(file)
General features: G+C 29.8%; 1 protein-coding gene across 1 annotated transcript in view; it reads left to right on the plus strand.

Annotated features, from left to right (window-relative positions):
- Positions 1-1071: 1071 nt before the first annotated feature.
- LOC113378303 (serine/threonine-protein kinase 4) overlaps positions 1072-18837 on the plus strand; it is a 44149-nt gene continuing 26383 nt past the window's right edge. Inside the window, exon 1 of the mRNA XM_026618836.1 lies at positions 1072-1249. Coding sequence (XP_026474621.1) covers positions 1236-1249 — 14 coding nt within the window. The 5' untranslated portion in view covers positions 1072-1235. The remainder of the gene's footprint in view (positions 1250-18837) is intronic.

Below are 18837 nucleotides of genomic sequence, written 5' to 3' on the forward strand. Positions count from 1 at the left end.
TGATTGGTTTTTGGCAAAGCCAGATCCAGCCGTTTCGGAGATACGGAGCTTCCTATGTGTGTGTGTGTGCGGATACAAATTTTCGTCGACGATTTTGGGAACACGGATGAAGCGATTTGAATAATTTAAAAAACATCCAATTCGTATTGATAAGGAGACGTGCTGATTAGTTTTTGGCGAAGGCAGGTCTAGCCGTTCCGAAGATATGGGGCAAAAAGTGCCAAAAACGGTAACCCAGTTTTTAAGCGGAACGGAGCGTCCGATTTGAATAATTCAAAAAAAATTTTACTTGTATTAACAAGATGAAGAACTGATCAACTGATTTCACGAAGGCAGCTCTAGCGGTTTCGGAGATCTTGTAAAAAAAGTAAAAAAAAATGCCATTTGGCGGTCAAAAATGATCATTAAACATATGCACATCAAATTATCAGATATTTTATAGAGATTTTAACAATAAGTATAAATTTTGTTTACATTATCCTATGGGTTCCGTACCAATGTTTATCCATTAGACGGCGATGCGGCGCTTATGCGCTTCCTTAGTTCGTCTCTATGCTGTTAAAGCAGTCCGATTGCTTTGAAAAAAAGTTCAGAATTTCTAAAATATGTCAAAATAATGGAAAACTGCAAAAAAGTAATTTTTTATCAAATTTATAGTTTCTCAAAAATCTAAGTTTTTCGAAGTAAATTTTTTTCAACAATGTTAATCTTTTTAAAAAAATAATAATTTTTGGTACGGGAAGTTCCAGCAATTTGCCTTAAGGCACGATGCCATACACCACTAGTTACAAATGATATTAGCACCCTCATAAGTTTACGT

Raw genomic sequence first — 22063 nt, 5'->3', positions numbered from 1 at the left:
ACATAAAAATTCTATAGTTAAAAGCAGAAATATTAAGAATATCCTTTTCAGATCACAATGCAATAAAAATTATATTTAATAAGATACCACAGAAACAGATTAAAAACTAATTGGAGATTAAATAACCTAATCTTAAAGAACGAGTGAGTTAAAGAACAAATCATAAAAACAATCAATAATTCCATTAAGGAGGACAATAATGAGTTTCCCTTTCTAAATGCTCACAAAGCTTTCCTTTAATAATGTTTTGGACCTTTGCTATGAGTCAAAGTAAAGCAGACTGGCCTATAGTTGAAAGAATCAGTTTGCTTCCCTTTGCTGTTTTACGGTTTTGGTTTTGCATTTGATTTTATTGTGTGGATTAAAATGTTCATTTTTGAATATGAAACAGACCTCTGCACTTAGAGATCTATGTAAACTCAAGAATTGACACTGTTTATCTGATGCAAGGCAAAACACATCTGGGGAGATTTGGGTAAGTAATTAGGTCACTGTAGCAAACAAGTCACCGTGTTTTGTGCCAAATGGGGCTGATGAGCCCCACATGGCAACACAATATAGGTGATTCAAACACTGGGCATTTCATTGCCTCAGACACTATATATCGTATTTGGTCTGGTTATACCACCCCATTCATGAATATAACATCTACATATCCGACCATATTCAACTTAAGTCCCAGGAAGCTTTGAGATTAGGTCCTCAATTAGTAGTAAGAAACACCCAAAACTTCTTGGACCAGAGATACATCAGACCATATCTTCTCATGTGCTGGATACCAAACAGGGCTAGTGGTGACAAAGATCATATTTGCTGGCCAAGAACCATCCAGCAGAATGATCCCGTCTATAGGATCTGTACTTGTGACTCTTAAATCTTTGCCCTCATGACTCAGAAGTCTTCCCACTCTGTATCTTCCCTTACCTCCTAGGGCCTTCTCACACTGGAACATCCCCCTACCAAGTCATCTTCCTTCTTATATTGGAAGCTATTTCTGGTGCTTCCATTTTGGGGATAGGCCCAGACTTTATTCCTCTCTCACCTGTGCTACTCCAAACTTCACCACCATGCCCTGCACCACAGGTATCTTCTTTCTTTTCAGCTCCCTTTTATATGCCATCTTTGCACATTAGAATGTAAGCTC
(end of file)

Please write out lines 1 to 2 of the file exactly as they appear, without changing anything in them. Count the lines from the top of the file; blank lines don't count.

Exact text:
General features: G+C 29.8%; 1 protein-coding gene across 1 annotated transcript in view; it reads left to right on the plus strand.

Annotated features, from left to right (window-relative positions):